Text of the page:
I went to college when “fat free” was all the rage.  Snackwells, skim milk and fro-yo were in. Avocado was out. As absurd as it sounds to recount this now, it’s even funnier to think that I was in New Orleans, land of beignets and muffaletas. Little did I know that my eating regime was as off-kilter as the city’s cuisine.  Aside from improved nutrition knowledge and time to “mature” what strikes me about this type of eating is how poorly it must’ve tasted. How many cups of greyish coffee did it take to prove this point?  A few too many.  I write this to show you how easy it is to get swept up in an eating trend or prevailing nutrition advice.
You will not find skim milk in my refrigerator today and I’m proud to say my day starts with coffee and a splash (or 2 splashes) of  delicious half and half. (currently Sky Top farms grass-fed, non-homogenized, adore it). I also didn’t switch my kids to  1%  at 2 years old as the current advice from the AAP suggests. After my brief “blue period” I went back to how I was raised. A little bit of the real thing is best.
I’ve posted before about organic milk and ultra pasteurization but it wasn’t until a couple of years ago  that I realized the potential problems with skim milk. My interest was first piqued reading Walter Willet’s Fertility Foods. We have many clients trying to conceive and the research about skim dairy and infertility floored me. Low-fat dairy contributed to infertility (when issues are based on anovulatory failure) and full-fat dairy increased fertility.  What really turned me off was the proposed reasoning. When the fat is removed from milk, the portion that’s not fat contains more androgens and other hormones that may not be conducive to fertility.  The androgen argument may explain why another Harvard study found that teenage boys drinking skim milk had a higher incidence of acne.  Again, what’s in the fat or skimmed out seemed to help.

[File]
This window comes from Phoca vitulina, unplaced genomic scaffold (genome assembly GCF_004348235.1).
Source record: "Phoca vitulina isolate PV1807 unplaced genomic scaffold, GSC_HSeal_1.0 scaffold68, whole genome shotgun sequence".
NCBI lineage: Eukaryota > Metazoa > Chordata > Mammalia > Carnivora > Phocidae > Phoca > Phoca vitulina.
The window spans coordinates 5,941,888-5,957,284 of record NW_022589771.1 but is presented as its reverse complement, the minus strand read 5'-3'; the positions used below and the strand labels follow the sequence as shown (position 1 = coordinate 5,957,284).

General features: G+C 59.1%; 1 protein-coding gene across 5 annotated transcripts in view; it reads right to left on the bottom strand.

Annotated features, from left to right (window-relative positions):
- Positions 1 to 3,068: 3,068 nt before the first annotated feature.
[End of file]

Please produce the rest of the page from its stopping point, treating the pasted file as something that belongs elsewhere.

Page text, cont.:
Last week, I read an article posted by my colleague Julie Negrin entitled “Is Skim Milk Making You Fat”. The article challenges the traditional “low fat dairy for health and wellness” dogma.   They write:
It’s becoming widely accepted that fats actually curb your appetite, by triggering the release of the hormone cholecystokinin, which causes fullness. Fats also slow the release of sugar into your bloodstream, reducing the amount that can be stored as fat.
I find this so interesting as we have a country that’s watching dietary fat and getting fatter.  It always seems to me that children have the best innate sense of calorie regulation. An Australian study in the American Journal of Clinical Nutrition showed that children’s calorie intake did not change when they were switched to low-fat milk. Children replaced the calories with other energy sources and did not lose weight.  Another large study tracked the habits of 19,252 Swedish women for 9 years. Women increasing their whole milk consumption the most lost 9% of their body weight, on average. Women who increased their low-fat dairy the most gained 10%.
Anecdotally, I am also concerned about skim milk and bone health. Fat in milk can help us assimilate vitamin D. I have not found a tremendous about of research on this but have seen many 30-something clients who grew up on low-fat milk now with osteopenia and fractures. I’d be curious to see if the very thing we think is helping us may not be.  This whole debate reminds me of the whole butter versus margarine debate. On that subject, the great Joan Gussow said “I trust cows more than chemists.” The more I read about the processing involved in making skim milk palatable, I think this applies here too.  If you eat dairy, I would suggest a little bit of the real thing.
Do you purchase milk? What type do you buy? Are you skeptical of skim milk?


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